Finding the romance in travel in a world obsessed with the internet
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Finding the romance in travel in a world obsessed with the internet

Imagine yourself lost in the middle of Paris. You traipse down a cobbled street and stumble across a perfect little patisserie, where you sit for hours over macaroons and steaming cups of espresso, watching the locals drift past. Or you might be at the top of Machu Picchu, your arms outstretched as you gaze over the magnificent view. Or maybe you’re lounging on the golden sands of a beach in the Caribbean, listening to the hush of the sea’s waves.

These little moments make travel romantic, and I refuse to believe that, with the rise of the internet, these moments have simply disappeared. We just need to learn to detach ourselves from our phones to fully appreciate them.

Believe it or not, I have travelled without the internet. Three years ago, I went on an expedition to Madagascar and didn’t take my phone. Our group leaders had phones, but it was a rare moment when we had signal, let alone WiFi. I didn’t have any contact with my family for three weeks.

These little moments make travel romantic, and I refuse to believe that, with the rise of the internet, these moments have simply disappeared

Instead of Google, we relied on guide books and maps. There were days when we were travelling for hours on end. Rather than scrolling through social media, we played games, spoke to each other, napped and sang along to the radio. One of my favourite memories is driving through the Malagasy rainforest in a minivan and singing along to ABBA. If I’d had my headphones in, I would have missed out on that moment.

We didn’t have Trip Advisor, so every time we booked a hotel, it was a bit hit or miss. We read the description in the travel guide, and prayed that it wouldn’t be infested with cockroaches (we weren’t always so lucky). There were moments when I desperately wanted to call my family, and times when I would have liked to have my phone for safety reasons.

But, having said that, my expedition to Madagascar was possibly the best three weeks of my life, and I’ll never forget it. Disconnecting from my phone meant that I could truly experience the culture and people around me. I remember the smiling faces of the children at the orphanage we visited, the song the local men sang at our campsite, and getting up at five in the morning to help the women cook breakfast over an open flame.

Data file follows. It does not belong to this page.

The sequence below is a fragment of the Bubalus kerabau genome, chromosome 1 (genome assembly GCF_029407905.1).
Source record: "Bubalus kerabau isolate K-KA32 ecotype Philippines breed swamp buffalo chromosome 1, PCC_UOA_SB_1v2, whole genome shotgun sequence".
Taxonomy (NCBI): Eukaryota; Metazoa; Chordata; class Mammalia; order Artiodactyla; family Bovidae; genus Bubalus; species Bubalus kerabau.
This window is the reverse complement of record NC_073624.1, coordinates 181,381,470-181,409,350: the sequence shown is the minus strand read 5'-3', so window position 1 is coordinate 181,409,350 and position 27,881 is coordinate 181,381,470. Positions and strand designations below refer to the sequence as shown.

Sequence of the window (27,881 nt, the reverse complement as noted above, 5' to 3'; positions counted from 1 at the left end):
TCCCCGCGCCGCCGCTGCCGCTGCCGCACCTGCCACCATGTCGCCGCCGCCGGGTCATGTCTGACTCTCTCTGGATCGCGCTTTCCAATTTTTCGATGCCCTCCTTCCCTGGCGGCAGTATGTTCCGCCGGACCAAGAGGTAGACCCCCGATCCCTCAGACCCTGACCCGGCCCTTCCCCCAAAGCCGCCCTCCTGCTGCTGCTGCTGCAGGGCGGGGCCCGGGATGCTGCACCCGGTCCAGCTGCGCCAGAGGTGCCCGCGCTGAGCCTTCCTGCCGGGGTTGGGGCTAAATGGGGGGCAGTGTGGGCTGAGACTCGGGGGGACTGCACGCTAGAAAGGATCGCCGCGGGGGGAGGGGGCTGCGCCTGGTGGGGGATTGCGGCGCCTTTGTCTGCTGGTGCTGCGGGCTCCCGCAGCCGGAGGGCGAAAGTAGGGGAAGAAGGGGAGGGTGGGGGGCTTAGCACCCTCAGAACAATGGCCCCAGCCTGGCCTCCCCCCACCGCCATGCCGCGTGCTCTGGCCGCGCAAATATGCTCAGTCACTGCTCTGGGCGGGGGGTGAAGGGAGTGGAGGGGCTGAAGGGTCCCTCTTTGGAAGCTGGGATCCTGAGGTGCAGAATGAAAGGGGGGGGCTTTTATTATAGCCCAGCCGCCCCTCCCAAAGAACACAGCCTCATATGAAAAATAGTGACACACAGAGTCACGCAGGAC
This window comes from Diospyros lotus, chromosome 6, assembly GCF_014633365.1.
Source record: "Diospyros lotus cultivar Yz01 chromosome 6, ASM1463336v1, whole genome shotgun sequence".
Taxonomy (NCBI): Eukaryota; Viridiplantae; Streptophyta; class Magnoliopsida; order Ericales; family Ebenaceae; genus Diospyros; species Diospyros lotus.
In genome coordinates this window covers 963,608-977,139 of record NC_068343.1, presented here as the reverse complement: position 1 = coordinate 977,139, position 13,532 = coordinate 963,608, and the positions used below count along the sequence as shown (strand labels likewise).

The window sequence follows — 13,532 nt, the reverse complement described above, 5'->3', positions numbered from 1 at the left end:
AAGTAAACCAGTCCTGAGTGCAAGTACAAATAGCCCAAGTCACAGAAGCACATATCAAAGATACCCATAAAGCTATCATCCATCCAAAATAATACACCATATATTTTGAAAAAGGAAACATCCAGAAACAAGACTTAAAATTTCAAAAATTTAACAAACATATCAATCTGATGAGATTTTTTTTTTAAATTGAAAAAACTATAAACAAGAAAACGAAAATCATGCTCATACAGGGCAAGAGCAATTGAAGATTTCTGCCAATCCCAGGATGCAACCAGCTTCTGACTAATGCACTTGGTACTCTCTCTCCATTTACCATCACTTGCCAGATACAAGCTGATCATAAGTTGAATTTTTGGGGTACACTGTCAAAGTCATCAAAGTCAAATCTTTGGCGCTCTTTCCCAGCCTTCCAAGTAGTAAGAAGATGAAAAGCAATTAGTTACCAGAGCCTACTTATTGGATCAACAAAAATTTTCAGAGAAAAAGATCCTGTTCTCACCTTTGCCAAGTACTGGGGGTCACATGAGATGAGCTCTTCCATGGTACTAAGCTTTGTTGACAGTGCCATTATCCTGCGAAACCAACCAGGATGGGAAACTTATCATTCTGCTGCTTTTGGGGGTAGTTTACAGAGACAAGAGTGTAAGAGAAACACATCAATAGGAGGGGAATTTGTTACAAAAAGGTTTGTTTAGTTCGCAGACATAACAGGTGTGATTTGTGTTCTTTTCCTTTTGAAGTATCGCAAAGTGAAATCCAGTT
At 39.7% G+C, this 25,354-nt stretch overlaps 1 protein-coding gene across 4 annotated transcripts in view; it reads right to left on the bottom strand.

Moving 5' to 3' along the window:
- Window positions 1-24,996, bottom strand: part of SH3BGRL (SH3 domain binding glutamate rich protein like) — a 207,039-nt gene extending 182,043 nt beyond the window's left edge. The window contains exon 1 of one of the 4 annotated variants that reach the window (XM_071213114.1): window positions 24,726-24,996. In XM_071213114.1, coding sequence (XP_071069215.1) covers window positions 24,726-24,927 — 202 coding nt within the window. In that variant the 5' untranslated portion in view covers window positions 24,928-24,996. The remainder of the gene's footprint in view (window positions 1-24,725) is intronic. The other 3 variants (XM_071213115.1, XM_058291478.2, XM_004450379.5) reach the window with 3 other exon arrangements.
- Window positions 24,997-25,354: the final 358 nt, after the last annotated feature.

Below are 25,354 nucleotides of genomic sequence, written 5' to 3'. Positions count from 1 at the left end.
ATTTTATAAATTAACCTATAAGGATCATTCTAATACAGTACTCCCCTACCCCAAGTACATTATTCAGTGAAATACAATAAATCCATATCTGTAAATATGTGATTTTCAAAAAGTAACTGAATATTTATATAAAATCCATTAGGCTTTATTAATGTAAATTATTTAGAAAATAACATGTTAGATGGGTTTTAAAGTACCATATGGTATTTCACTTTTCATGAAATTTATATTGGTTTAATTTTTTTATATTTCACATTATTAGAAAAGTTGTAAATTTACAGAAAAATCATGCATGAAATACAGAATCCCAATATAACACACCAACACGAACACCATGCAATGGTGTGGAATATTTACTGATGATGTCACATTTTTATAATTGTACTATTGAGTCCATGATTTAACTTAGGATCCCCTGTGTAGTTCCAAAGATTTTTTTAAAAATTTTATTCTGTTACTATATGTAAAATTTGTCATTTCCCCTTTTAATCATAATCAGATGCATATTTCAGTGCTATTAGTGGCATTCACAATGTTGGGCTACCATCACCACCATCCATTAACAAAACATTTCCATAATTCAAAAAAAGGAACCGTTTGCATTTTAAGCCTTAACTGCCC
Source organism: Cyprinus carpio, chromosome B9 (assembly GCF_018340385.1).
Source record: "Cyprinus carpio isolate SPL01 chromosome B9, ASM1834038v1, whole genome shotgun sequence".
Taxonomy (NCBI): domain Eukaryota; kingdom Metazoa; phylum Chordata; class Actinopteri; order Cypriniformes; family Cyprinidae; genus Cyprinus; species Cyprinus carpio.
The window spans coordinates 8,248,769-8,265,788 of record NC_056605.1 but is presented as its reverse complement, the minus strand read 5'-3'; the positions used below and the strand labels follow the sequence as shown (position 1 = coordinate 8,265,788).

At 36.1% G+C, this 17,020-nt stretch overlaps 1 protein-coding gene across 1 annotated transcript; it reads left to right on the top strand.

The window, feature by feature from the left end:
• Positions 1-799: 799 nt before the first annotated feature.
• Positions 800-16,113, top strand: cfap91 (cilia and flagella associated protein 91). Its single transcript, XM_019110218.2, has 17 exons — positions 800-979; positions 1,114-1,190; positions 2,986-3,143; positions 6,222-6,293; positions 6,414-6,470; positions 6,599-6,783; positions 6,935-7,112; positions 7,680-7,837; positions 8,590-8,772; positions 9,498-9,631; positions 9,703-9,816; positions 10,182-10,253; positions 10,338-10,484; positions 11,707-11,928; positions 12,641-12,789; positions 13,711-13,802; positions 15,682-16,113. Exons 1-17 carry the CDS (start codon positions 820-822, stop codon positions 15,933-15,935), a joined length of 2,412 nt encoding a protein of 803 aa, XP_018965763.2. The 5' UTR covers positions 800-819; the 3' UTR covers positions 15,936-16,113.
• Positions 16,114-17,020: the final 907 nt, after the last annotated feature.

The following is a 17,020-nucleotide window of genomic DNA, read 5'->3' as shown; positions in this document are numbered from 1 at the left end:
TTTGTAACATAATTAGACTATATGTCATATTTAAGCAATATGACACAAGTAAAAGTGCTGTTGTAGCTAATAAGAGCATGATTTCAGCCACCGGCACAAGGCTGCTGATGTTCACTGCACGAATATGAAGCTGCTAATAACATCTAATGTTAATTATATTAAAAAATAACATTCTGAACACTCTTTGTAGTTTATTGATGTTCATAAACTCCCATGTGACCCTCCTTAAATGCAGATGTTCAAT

Disconnecting from my phone meant that I could truly experience the culture and people around me

A lot of these people live in a world without the internet. They are incredibly connected to each other, their work and nature. They don’t need phones to be happy – and neither do we. But I’ve also been on the other side of the spectrum and I know that the internet can be incredibly valuable to travel.

When I went to Barcelona for a few days last year, we planned the whole trip meticulously. It was such a short trip, and we wanted to pack in as much as we possibly could. We found an incredible hostel on Trip Advisor, and Google maps was ever our friend. We still got lost – the internet hasn’t solved the fact that I am incompetent at directions – but it gave us a little help, so we didn’t waste too much time.

Next time you’re lost in Paris, at the top of Machu Picchu or lying on a beach in the Caribbean, realise how lucky you are to be experiencing this little moment of romance and adventure, and resist the urge to reach for your phone

The internet is fantastic. It’s invaluable when you’re in an unfamiliar city, where the streets all look the same and no one seems to speak English.

But, in Barcelona, we still made sure to switch off from the online world, and this is what made the trip great. One morning, we got up at 5am and took ourselves to the beach to watch the sunrise. We sat together on the sand and watched the dark sky fade to pink and then blue. We took photos, but we didn’t touch social media.

The internet is a safety net. It’s wonderful. The dangers arise when we don’t know when to switch off the WiFi, stop swiping through social media and power off our phones. Next time you’re lost in Paris, at the top of Machu Picchu or lying on a beach in the Caribbean, realise how lucky you are to be experiencing this little moment of romance and adventure, and resist the urge to reach for your phone.

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